§ 3.58 p.m.
THE PARLIAMENTARY UNDERSECRETARY OF STATE FOR DEFENCE, R.A.F. (LORD WINTER—BOTTOM)
My Lords, with the permission of the House, I should like now to repeat a Statement that is being made by my right honourable friend the Secretary of State for Defence in another place on pay of the Armed Forces. The Statement is as follows:
"On the 30th May, 1968, the Government announced that they had asked the National Board for Prices and Incomes to undertake a thoroughgoing review of the pay of the Armed Forces. This review was to examine the feasibility of evaluating Service jobs and comparing them with those in civil life by methods which would reduce to the minimum the necessity for subjective judgment and also to examine the basic structure of Service pay and allowances. The Government have now considered the Board's Report. They are grateful for the thoroughness with which the Board have carried out their task.
"For the short term the Government accept the recommended increase in pay to take effect from 1st April, 1969, together with other immediate changes in emoluments recommended by the Board.
"The Government accept in broad principle the Board's long-term proposals as a basis for a new structure of Forces' pay, along lines which would make it possible to establish a clear relationship between the emoluments of Servicemen and their civilian counterparts. As the Board recognises, however, much work still needs to be done in order to establish, following the re- 872 port, suitable levels of reward for individual Service ranks, branches and trades; to determine appropriate charges for accommodation and rations; to construct a new pay code which will ensure a square deal for the Serviceman while assisting the Services to overcome current recruiting problems; and to enable the cost and other implications of implementing the new structure to be precisely assessed.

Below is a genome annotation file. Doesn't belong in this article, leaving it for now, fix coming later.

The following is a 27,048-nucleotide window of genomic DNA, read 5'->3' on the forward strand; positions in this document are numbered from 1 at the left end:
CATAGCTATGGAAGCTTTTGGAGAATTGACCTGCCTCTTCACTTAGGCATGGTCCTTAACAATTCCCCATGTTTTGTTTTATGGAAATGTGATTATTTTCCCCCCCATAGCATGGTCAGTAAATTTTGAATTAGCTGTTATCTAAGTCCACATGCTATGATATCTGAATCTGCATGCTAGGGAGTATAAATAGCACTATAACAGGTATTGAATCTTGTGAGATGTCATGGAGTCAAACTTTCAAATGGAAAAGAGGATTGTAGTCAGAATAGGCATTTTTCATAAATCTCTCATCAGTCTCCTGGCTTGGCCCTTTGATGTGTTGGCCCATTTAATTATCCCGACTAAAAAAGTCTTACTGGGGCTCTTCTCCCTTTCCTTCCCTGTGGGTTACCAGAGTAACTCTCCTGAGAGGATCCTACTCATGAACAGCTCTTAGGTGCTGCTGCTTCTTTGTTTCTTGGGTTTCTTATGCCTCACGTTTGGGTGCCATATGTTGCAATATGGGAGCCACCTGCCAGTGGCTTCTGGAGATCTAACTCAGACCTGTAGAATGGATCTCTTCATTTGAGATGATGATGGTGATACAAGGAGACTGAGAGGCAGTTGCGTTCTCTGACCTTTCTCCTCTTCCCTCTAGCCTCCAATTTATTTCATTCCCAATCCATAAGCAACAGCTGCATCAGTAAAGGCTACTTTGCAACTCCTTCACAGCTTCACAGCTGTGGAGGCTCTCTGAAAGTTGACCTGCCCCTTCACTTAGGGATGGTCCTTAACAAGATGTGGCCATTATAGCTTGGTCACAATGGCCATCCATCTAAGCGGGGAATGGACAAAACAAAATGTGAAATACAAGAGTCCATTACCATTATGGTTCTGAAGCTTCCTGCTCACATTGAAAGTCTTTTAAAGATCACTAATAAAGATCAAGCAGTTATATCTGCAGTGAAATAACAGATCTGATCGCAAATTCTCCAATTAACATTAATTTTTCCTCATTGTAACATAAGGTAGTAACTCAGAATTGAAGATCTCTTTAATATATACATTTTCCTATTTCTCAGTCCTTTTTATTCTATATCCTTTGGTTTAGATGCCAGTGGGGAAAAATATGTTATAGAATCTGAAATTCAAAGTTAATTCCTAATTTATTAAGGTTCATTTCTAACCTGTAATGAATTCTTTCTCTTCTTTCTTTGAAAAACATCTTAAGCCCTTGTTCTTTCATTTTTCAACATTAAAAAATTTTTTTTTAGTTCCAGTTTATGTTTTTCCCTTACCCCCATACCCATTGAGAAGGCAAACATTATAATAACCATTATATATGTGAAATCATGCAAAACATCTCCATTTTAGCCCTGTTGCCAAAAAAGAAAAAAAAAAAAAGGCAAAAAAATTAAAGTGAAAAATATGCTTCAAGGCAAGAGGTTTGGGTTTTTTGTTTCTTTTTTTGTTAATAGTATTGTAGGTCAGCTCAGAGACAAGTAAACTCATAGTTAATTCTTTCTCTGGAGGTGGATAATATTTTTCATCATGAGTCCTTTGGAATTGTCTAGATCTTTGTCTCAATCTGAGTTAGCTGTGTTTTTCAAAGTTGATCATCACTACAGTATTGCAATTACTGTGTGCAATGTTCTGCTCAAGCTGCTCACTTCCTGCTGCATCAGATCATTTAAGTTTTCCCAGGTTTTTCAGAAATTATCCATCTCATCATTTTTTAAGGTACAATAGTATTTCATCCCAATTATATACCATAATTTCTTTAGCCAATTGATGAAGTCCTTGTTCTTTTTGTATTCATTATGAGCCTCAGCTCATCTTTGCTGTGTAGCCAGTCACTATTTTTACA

"In addition there are a number of detailed recommendations in the Board's Report the implications of which require careful study which must take some time in certain cases. It will be our intention, however, to complete this process, so far as the practical difficulties and the sheer size of the task permit, by next April. Work has already begun.
"The Government accept the Board's proposal for the regular review of Forces' Pay thereafter.
"They also note the views of the Board on Service pensions. This subject is being studied separately, and it will necessarily be some time before the results can be published. A major factor lies in the need to clarify the relationship between Service pensions (together with other occupational pensions) and the Government's earnings-related pensions scheme announced in Cmnd. 3883."
My Lords, I am grateful to the noble Lord for repeating this Statement, but I must confess that I find it a little difficult to follow without knowing the Prices and Incomes Board's recommendations, and the Statement does not help us there. In the Statement, reference is made to the current recruiting problems with which the Services are faced. These problems are very great—indeed almost catastrophic. I hope that what the Government are now proposing to do on pay will help to solve these problems, but I feel that the damage which has been done to Service morale and recruiting under their Administration goes far deeper than mere questions of pay. Having got that off my chest in an easy-oasy sort of way, I should like to ask the noble Lord two simple questions. The first is: what is the recommended increase back-dated to April 1 of this year? 873 Secondly, how does that increase compare with the increase which would have been applicable under the Grigg formula?
§ LORD BYERS
My Lords, I am sure that the House will welcome the comparison which has been made by the Prices and incomes Board between the civilian and military occupations. This is important, but only, I suggest, as an aid in decision-making. It is much more important that the Services, which are charged with the defence of the nation, should be able to offer sufficiently attractive pay and conditions to ensure that the Armed Forces are kept up to strength. May I therefore put this question to the Minister? Will he confirm that the Government are not subordinating this aspect of defence policy to the Prices and Incomes Board and that the final decision on what is to be paid lies with the Government?
§ LORD WINTERBOTTOM